Real events weren't kind to "Gangster Squad."
Slated to open in September, the original cut of the movie featured a third-act scene where mobster Mickey Cohen's henchmen fire their machine guns through a movie screen at the unsuspecting audience in the theater. The victims of the Aurora, Colo., theater shooting in July got a glimpse of that scene minutes before they were shot because the "Gangster Squad" trailer ran before "The Dark Knight Rises."
The trailer was pulled, the scene was cut, an alternative was filmed and the release date was moved to January.
But losing a climactic scene is the least of the its problems.
"Gangster Squad" is an empty suit of a movie; it looks sharp, but there's nothing to it. By design, it seems to be more about echoing other movies than telling the true story of the biggest crime boss in the movie capital of the world and the unit created to bring him down.
Sean Penn's first line as Mickey Cohen is a quote from "Dracula" delivered in the shadow of the Hollywoodland sign. As the head of the Gangster Squad, Josh Brolin delivers a voiceover narration so terse, so hardboiled that Jack Webb of "Dragnet" fame wouldn't be able to do it without cracking up. The scene that replaced the movie theater shootout now takes place in "Chinatown," the title of the quintessential L.A. crime story.
WHAT: "Gangster Squad"
STARS: Josh Brolin, Ryan Gosling, Sean Penn, Emma Stone, Giovanni Ribisi, Anthony Mackie, Robert Patrick, Michael Pena, Mireille Enos and Nick Nolte.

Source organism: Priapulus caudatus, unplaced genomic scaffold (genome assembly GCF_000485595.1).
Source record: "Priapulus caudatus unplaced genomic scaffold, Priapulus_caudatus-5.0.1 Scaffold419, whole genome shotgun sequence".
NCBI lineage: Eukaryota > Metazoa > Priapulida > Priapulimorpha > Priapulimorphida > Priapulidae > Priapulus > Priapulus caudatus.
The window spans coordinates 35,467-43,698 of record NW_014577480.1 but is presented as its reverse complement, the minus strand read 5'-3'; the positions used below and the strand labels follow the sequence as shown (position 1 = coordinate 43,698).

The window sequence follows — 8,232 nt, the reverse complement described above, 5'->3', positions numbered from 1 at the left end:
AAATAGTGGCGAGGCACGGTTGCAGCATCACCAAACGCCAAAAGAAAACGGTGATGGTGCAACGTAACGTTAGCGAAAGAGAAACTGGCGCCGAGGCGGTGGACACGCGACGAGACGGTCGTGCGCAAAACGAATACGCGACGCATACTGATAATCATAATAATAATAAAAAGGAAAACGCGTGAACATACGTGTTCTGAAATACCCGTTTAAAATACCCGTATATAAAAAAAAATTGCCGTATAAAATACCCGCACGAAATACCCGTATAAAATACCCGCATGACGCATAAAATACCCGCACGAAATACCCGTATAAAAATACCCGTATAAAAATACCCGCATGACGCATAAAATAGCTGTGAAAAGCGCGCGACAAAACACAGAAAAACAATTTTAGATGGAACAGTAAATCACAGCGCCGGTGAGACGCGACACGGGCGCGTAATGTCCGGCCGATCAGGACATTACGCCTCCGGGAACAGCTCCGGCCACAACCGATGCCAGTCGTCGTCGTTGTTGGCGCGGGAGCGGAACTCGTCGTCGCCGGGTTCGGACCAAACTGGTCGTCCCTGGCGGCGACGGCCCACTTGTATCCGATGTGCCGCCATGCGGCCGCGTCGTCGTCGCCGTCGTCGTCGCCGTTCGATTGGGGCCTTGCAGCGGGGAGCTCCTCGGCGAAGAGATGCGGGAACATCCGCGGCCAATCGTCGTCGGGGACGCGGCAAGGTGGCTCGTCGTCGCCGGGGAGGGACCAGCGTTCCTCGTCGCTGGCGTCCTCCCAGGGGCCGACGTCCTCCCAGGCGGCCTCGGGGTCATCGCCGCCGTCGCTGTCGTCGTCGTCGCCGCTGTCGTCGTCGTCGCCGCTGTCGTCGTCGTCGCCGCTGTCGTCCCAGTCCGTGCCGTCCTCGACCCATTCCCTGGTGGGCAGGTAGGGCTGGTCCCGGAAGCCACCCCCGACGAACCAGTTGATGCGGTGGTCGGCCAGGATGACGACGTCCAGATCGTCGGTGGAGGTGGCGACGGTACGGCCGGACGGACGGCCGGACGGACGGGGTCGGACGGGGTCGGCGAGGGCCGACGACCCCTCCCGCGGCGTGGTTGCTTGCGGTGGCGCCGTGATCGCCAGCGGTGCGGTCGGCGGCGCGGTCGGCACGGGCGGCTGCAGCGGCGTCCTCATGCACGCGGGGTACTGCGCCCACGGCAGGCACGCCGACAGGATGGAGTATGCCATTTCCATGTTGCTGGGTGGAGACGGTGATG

STORYLINE: A secret police unit is formed to break up Mickey Cohen's hold on organized crime in post-World War II Los Angeles.
DIRECTOR: Ruben Fleischer
RATING: R for strong violence and language.
Director Ruben Fleischer doesn't even limit himself to live action references. There's a shot of Emma Stone in a long red dress with a thigh-high slit that makes her a doppelganger for Jessica Rabbit in "Who Framed Roger Rabbit."
Cohen was real, though. So was the Gangster Squad, a unit authorized by L.A. Police Chief William Parker (Nick Nolte) to stop the spread of Cohen's criminal activities. The squad worked in secret and wasn't "burdened" by the need for warrants, probable cause and other legal niceties.
Sgt. John O'Mara (Brolin), who is Dudley Do-Right in a fedora, assembles a team that include a tough black cop (Anthony Mackie) who lost a relative to Cohen's heroin trade, a legendary L.A. cop / gunslinger (Robert Patrick), his Hispanic apprentice (Michael Pena) and a tech guru (Giovanni Ribisi). O'Mara's buddy Sgt. Jerry Wooters originally begs off - he's the kind that sticks his neck out for nobody, don't you know - but then Cohen's men do something that makes it personal for him (Poor shoeshine kid. He should have walked on camera with a target painted on his chest).
Jerry also is hooking up with Cohen's girlfriend (the horribly miscast Stone), giving him another incentive to bring down the mobster.
The characters in Will Beall's screenplay are as paper thin as those descriptions make them sound. As for Cohen, Fleischer seems to have shown Penn a copy of Al Pacino's performance in "Scarface" and told him, "Don't feel the need to be that subtle." It's a performance as big and ridiculous as the prosthetic nose that takes up most of his face.
Fleischer ("Zombieland") tells the story with some visual panache. There's a flash-bang, freeze-frame camera technique that he uses in some of the gun battles that is cool, and there's a great camera shot in a car-chase shoot out where the shot starts behind Gosling leaning out the car firing a gun and then pivot swings so the camera is facing him.
But it's hard for a movie not to have a seen-it-all-before feel when it clearly is assembled from much better movies we've all seen before.